Trailer Maintenance: Tire Pressures And Wheel Bearing Grease
Published: December 4, 2013; updated: December 4, 2014
Trailers do not need much maintenance, and the maintenance they do need is straightforward. You need a couple of tools that you may not already have, but nothing extraordinary. Maintaining your trailer will spare you from having to change wheel bearings at 3 am on a rainy night en route to an event.
In my experience trailer tire blowouts were caused by insufficient tire inflation pressures. Trailer tires are typically rated to hold their stated load at about 55 psi. One time after I experienced a blowout I checked inflation pressure on remaining tires and one was at 21 psi!
How much weight a tire can support is a function of its inflation pressure: more pressure equals more weight. My trailer is rated for 7,000 lbs gross weight. It has four tires each rated for 1,860 lbs at 55 psi. My actual trailer weight is about half that - a car weighing 2,400 lbs plus the trailer itself weighing about 1,300 lbs. I can run a bit lower than maximum tire pressure and blow tires. A trailer loaded to the maximum has much less leeway.
Another issue with trailer loading is uneven weight distribution. This is less of a problem for open trailers that just have a car on them which can be moved back and forth, and more of a problem for enclosed trailers where the car inside is restricted to a portion of the trailer and the remaining space can have varying amounts of tools and supplies. Uneven weight distribution means that even though the total trailer weight may be under the gross rating of the trailer, individual tires can see larger loads than they are rated for. In these cases especially it is very important to regularly check trailer tire pressures.
You need an accurate pressure gauge. Most of the cheap gauges sold in auto parts stores are either inaccurate from the start or lose accuracy with age. If you have more than one gauge, check pressure of the same tire with both - chances are, they will read differently. If not, borrow a gauge from a friendly competitor at your next event for this experiment.
Higher quality racing pressure gauges are typically more accurate.
The second thing you need is a source of air. Because you typically need to inflate trailer tires to 50+ psi, you will need either a full air tank or an air compressor.
An efficient way to fill up trailer tires is to use air available at race tracks - before you leave, pull up to the hose and enjoy free air.
You should have a spare tire for your trailer. Open trailers apparently more often than not do not come with a spare. I asked the dealership where I bought the trailer for a spare, and they sold one to me on the spot. Alternatively etrailer.com has wheel and tire assemblies for sale, as does Amazon.
Etrailer sells a number of spare trailer mounting brackets. I bought this Fulton one which is offset for additional ground clearance for the wheel. It works great and I wish I bought it sooner. Digging trailer spare from the very front of the truck box filled with stuff is silly when the bracket costs $30. Plus, you get that bed space back.
Be sure to inflate the spare when you check pressures on the trailer tires!
Wheel Bearing Grease
The second most common failure point on trailers is wheel bearings. These need to be greased periodically. How often? Good question.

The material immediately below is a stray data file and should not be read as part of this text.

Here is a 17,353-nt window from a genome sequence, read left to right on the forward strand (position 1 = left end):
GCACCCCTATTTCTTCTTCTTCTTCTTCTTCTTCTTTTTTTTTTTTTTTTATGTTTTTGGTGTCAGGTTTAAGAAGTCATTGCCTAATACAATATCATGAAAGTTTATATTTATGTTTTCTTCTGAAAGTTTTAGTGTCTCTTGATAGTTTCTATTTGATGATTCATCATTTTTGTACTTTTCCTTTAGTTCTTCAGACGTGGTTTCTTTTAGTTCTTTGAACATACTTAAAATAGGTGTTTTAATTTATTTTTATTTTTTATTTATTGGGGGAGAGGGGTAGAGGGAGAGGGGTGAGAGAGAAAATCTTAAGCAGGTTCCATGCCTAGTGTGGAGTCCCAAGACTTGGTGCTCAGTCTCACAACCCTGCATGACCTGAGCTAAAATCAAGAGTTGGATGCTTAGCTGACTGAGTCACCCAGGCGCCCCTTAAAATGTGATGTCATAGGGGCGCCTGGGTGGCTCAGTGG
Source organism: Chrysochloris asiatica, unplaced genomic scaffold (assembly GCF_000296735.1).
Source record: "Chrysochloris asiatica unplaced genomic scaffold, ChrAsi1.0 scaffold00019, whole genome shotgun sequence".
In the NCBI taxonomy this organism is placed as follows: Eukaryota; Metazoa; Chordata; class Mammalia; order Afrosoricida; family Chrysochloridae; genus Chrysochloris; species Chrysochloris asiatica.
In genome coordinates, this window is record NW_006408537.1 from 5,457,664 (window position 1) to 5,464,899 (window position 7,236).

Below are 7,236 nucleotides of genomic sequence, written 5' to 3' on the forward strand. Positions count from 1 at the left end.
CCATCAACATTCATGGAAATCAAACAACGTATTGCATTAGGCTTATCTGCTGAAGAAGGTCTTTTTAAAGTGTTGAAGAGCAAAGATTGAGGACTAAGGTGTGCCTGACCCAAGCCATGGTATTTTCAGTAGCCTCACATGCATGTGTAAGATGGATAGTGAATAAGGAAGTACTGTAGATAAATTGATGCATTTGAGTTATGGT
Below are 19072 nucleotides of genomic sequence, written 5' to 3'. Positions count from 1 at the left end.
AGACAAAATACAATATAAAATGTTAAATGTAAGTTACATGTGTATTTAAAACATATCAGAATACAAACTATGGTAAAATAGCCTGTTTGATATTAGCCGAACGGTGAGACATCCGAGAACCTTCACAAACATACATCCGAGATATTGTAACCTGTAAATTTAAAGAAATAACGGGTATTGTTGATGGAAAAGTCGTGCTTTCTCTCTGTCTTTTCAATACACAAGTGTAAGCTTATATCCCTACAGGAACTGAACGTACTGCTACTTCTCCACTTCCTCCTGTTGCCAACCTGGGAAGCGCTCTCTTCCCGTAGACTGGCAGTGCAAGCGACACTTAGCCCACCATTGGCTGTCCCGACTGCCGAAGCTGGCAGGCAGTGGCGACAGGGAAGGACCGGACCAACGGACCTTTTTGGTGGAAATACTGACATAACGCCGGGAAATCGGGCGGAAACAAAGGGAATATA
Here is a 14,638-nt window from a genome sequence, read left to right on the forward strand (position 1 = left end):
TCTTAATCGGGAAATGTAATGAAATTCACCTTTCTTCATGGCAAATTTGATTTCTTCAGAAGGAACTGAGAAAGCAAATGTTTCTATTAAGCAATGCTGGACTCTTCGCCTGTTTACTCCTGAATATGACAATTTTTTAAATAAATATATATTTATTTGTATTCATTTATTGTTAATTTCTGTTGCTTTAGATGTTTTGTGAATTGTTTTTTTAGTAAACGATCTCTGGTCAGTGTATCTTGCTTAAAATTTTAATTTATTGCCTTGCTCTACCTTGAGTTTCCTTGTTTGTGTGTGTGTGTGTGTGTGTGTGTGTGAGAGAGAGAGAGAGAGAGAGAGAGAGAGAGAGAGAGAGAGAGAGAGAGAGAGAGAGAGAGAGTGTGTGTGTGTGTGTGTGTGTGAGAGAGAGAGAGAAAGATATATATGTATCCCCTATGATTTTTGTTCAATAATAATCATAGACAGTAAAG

I had my first wheel bearing failure 2 weeks into my ownership of the trailer, and it was fixed by the trailer dealer. Then I towed the trailer for about 2 years without any issues without ever greasing the bearings. Then I started having repeated wheel bearing failures, including ones on wheel bearings that were recently replaced.
Nowadays I try to add grease to the bearings every month or so.
First, you will need a grease gun. The cheapest one with a fixed neck will generally work for adding grease to trailer axles, although for adding grease to tie rods and suspension components on cars you will need one with flexible hose.
Then, you will need grease. I use the "high temperature" grease for "drum and disc brakes" that comes in 14 oz tubes. Trailer supply stores also sell marine grease that is supposed to be better at repelling water.
Finally, you will need a tool to remove and replace the hub caps. If you have EZ Lube axles, they have a rubber cap that you can pry off with a flat head screwdriver. For non-EZ Lube axles you will need a hammer and a flat head screwdriver or - my preference - a flat punch. You will want the caps to stay on the hubs, which typically necessitates hammering them back in place. If you can put the cap on the hub with only the force of your hand, the cap can fly off once the trailer is moving and the hub heats up - ask me how I know.
You should have at least one complete wheel bearing kit with you at all times. Replacing the wheel bearings is straightforward for any mechanic, but figuring out which bearings you have is a long and often expensive process. If you do have spare bearings, plenty of people at the track can change them for you.
It also helps to have a spare drum. Prepare it by installing the inner race, bearing and seal into the drum at home, as well as the outer race. If you do have a bearing failure, all you need to do on the road is remove the old drum, put the new drum on the spindle, then install the outer bearing into the drum, install the axle nut and grease the bearing. This can easily save an hour of roadside repair time.